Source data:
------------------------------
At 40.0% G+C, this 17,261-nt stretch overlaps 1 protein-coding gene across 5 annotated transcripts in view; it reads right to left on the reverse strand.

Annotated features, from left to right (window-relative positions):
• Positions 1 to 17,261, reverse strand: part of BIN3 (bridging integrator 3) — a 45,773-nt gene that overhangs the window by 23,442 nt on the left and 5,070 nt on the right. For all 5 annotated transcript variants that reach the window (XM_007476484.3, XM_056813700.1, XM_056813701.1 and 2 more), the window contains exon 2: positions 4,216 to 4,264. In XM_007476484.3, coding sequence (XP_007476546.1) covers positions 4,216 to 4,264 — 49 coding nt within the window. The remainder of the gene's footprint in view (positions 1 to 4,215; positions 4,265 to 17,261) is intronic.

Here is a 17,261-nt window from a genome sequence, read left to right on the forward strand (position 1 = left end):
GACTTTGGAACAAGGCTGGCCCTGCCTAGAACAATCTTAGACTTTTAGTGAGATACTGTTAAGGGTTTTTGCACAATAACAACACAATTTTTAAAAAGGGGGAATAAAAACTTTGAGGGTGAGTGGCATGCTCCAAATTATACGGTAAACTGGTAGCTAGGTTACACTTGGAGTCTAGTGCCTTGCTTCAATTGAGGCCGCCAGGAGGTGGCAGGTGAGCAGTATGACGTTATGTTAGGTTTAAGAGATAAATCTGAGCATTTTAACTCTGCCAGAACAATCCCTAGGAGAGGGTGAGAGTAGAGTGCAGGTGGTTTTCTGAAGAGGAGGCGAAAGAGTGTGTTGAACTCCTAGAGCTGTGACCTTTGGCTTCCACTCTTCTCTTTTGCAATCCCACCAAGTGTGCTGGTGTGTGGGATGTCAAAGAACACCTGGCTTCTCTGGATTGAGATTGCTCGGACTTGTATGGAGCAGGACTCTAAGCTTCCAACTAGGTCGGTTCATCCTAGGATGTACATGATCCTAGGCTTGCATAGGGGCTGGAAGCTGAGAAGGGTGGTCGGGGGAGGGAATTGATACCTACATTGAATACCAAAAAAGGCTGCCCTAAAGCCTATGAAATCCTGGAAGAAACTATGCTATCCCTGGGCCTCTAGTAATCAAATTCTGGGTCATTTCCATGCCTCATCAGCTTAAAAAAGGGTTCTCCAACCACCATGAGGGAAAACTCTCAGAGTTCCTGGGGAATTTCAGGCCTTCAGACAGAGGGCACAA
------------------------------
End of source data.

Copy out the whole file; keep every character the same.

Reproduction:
At 40.0% G+C, this 17,261-nt stretch overlaps 1 protein-coding gene across 5 annotated transcripts in view; it reads right to left on the reverse strand.

Annotated features, from left to right (window-relative positions):
• Positions 1 to 17,261, reverse strand: part of BIN3 (bridging integrator 3) — a 45,773-nt gene that overhangs the window by 23,442 nt on the left and 5,070 nt on the right. For all 5 annotated transcript variants that reach the window (XM_007476484.3, XM_056813700.1, XM_056813701.1 and 2 more), the window contains exon 2: positions 4,216 to 4,264. In XM_007476484.3, coding sequence (XP_007476546.1) covers positions 4,216 to 4,264 — 49 coding nt within the window. The remainder of the gene's footprint in view (positions 1 to 4,215; positions 4,265 to 17,261) is intronic.

Here is a 17,261-nt window from a genome sequence, read left to right on the forward strand (position 1 = left end):
GACTTTGGAACAAGGCTGGCCCTGCCTAGAACAATCTTAGACTTTTAGTGAGATACTGTTAAGGGTTTTTGCACAATAACAACACAATTTTTAAAAAGGGGGAATAAAAACTTTGAGGGTGAGTGGCATGCTCCAAATTATACGGTAAACTGGTAGCTAGGTTACACTTGGAGTCTAGTGCCTTGCTTCAATTGAGGCCGCCAGGAGGTGGCAGGTGAGCAGTATGACGTTATGTTAGGTTTAAGAGATAAATCTGAGCATTTTAACTCTGCCAGAACAATCCCTAGGAGAGGGTGAGAGTAGAGTGCAGGTGGTTTTCTGAAGAGGAGGCGAAAGAGTGTGTTGAACTCCTAGAGCTGTGACCTTTGGCTTCCACTCTTCTCTTTTGCAATCCCACCAAGTGTGCTGGTGTGTGGGATGTCAAAGAACACCTGGCTTCTCTGGATTGAGATTGCTCGGACTTGTATGGAGCAGGACTCTAAGCTTCCAACTAGGTCGGTTCATCCTAGGATGTACATGATCCTAGGCTTGCATAGGGGCTGGAAGCTGAGAAGGGTGGTCGGGGGAGGGAATTGATACCTACATTGAATACCAAAAAAGGCTGCCCTAAAGCCTATGAAATCCTGGAAGAAACTATGCTATCCCTGGGCCTCTAGTAATCAAATTCTGGGTCATTTCCATGCCTCATCAGCTTAAAAAAGGGTTCTCCAACCACCATGAGGGAAAACTCTCAGAGTTCCTGGGGAATTTCAGGCCTTCAGACAGAGGGCACAA